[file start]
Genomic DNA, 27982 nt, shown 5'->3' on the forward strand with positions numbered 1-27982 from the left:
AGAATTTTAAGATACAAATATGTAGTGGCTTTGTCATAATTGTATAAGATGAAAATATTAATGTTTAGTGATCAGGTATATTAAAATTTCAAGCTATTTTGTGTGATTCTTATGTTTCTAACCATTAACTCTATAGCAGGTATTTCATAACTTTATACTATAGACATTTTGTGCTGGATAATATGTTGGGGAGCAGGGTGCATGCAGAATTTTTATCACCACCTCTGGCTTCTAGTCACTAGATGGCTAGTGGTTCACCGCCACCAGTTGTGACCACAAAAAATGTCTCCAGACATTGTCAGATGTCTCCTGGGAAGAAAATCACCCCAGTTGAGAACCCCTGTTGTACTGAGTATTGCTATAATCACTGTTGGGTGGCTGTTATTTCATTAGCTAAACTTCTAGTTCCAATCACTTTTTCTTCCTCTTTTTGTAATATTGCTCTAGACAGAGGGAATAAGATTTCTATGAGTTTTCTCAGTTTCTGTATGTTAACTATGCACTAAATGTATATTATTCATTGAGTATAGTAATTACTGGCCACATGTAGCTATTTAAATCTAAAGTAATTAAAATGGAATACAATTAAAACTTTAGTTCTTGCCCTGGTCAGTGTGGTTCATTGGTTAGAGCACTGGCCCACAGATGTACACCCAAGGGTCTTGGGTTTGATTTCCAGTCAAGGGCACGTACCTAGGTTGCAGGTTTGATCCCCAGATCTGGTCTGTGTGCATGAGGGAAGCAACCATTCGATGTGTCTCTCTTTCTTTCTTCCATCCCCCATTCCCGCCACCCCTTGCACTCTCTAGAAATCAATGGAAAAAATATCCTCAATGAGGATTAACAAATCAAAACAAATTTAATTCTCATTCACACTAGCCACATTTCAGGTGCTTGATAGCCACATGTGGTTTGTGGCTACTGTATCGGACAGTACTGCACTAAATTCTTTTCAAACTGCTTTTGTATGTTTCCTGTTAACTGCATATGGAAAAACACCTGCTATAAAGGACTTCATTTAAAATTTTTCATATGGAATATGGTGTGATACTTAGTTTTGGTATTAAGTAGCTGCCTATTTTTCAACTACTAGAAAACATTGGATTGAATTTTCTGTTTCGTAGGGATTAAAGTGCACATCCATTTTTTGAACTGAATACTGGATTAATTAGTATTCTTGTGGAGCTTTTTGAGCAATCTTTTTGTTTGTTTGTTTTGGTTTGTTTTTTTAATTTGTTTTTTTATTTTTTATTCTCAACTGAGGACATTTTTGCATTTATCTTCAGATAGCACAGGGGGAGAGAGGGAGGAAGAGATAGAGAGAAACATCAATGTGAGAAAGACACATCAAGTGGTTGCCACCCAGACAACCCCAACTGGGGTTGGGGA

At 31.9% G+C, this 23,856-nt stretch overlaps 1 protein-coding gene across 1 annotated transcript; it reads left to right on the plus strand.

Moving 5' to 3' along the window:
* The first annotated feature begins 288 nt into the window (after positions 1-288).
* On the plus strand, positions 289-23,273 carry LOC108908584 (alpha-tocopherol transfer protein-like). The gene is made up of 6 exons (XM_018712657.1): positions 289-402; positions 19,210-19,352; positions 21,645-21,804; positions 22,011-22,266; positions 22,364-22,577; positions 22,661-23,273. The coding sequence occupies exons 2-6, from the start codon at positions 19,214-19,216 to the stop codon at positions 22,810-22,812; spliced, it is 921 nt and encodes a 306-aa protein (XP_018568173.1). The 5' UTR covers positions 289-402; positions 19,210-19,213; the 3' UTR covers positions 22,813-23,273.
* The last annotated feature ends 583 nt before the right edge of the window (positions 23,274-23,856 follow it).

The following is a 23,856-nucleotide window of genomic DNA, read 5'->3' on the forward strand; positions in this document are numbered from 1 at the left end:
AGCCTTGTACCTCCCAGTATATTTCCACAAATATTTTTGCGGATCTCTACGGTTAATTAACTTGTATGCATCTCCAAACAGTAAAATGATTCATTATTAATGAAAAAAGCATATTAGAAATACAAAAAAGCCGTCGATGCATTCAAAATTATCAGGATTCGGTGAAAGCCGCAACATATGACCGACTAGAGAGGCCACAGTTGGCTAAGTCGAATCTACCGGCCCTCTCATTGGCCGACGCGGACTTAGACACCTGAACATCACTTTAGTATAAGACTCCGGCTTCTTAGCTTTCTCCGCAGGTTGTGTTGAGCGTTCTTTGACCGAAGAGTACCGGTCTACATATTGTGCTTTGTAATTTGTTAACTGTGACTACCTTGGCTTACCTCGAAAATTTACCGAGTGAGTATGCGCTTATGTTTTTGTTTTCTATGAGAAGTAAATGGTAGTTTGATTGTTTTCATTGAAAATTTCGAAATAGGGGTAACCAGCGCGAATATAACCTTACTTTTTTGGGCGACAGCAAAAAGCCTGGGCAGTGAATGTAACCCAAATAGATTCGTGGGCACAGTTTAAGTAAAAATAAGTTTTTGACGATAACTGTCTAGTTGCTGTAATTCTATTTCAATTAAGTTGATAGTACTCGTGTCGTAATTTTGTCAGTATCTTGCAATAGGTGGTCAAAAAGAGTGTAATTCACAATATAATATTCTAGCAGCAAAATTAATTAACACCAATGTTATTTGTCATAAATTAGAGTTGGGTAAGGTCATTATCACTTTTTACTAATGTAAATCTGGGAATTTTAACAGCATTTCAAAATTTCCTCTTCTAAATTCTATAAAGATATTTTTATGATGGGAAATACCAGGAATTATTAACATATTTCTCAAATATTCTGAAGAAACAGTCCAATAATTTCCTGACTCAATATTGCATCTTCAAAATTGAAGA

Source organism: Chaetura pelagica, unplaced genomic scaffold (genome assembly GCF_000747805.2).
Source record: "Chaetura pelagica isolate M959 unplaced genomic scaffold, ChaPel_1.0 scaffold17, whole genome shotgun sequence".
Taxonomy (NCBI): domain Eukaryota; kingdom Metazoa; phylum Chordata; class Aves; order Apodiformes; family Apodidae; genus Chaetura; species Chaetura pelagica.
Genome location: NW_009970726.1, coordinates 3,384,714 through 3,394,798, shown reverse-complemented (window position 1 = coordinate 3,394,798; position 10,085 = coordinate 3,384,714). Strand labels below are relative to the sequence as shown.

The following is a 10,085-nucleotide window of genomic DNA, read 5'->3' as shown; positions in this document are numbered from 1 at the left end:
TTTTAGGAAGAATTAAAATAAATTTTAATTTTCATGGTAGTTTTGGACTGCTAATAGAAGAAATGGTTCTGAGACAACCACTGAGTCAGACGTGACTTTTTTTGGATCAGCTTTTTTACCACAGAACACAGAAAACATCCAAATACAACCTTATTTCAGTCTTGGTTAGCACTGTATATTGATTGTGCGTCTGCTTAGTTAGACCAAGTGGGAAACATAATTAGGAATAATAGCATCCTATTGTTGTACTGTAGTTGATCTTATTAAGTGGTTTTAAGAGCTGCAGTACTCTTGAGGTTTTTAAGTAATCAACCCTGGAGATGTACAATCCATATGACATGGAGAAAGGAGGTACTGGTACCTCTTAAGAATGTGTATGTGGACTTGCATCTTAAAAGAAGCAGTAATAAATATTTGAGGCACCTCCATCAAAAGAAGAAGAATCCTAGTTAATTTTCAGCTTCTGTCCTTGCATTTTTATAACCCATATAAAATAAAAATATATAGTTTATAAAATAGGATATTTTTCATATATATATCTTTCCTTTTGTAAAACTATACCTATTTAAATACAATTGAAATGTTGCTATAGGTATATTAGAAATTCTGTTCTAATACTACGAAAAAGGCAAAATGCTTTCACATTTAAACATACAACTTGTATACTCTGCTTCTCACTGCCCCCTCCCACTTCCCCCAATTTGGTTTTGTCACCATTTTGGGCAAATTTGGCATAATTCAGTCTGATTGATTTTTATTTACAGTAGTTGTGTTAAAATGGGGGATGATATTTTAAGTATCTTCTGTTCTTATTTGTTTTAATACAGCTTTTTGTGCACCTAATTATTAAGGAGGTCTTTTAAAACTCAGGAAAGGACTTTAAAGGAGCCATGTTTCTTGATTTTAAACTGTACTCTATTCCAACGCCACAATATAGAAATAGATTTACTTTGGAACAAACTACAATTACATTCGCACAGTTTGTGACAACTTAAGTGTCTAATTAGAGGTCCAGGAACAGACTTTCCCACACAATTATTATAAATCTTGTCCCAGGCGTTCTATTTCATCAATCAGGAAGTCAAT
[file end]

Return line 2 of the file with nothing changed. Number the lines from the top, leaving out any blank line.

AGAATTTTAAGATACAAATATGTAGTGGCTTTGTCATAATTGTATAAGATGAAAATATTAATGTTTAGTGATCAGGTATATTAAAATTTCAAGCTATTTTGTGTGATTCTTATGTTTCTAACCATTAACTCTATAGCAGGTATTTCATAACTTTATACTATAGACATTTTGTGCTGGATAATATGTTGGGGAGCAGGGTGCATGCAGAATTTTTATCACCACCTCTGGCTTCTAGTCACTAGATGGCTAGTGGTTCACCGCCACCAGTTGTGACCACAAAAAATGTCTCCAGACATTGTCAGATGTCTCCTGGGAAGAAAATCACCCCAGTTGAGAACCCCTGTTGTACTGAGTATTGCTATAATCACTGTTGGGTGGCTGTTATTTCATTAGCTAAACTTCTAGTTCCAATCACTTTTTCTTCCTCTTTTTGTAATATTGCTCTAGACAGAGGGAATAAGATTTCTATGAGTTTTCTCAGTTTCTGTATGTTAACTATGCACTAAATGTATATTATTCATTGAGTATAGTAATTACTGGCCACATGTAGCTATTTAAATCTAAAGTAATTAAAATGGAATACAATTAAAACTTTAGTTCTTGCCCTGGTCAGTGTGGTTCATTGGTTAGAGCACTGGCCCACAGATGTACACCCAAGGGTCTTGGGTTTGATTTCCAGTCAAGGGCACGTACCTAGGTTGCAGGTTTGATCCCCAGATCTGGTCTGTGTGCATGAGGGAAGCAACCATTCGATGTGTCTCTCTTTCTTTCTTCCATCCCCCATTCCCGCCACCCCTTGCACTCTCTAGAAATCAATGGAAAAAATATCCTCAATGAGGATTAACAAATCAAAACAAATTTAATTCTCATTCACACTAGCCACATTTCAGGTGCTTGATAGCCACATGTGGTTTGTGGCTACTGTATCGGACAGTACTGCACTAAATTCTTTTCAAACTGCTTTTGTATGTTTCCTGTTAACTGCATATGGAAAAACACCTGCTATAAAGGACTTCATTTAAAATTTTTCATATGGAATATGGTGTGATACTTAGTTTTGGTATTAAGTAGCTGCCTATTTTTCAACTACTAGAAAACATTGGATTGAATTTTCTGTTTCGTAGGGATTAAAGTGCACATCCATTTTTTGAACTGAATACTGGATTAATTAGTATTCTTGTGGAGCTTTTTGAGCAATCTTTTTGTTTGTTTGTTTTGGTTTGTTTTTTTAATTTGTTTTTTTATTTTTTATTCTCAACTGAGGACATTTTTGCATTTATCTTCAGATAGCACAGGGGGAGAGAGGGAGGAAGAGATAGAGAGAAACATCAATGTGAGAAAGACACATCAAGTGGTTGCCACCCAGACAACCCCAACTGGGGTTGGGGA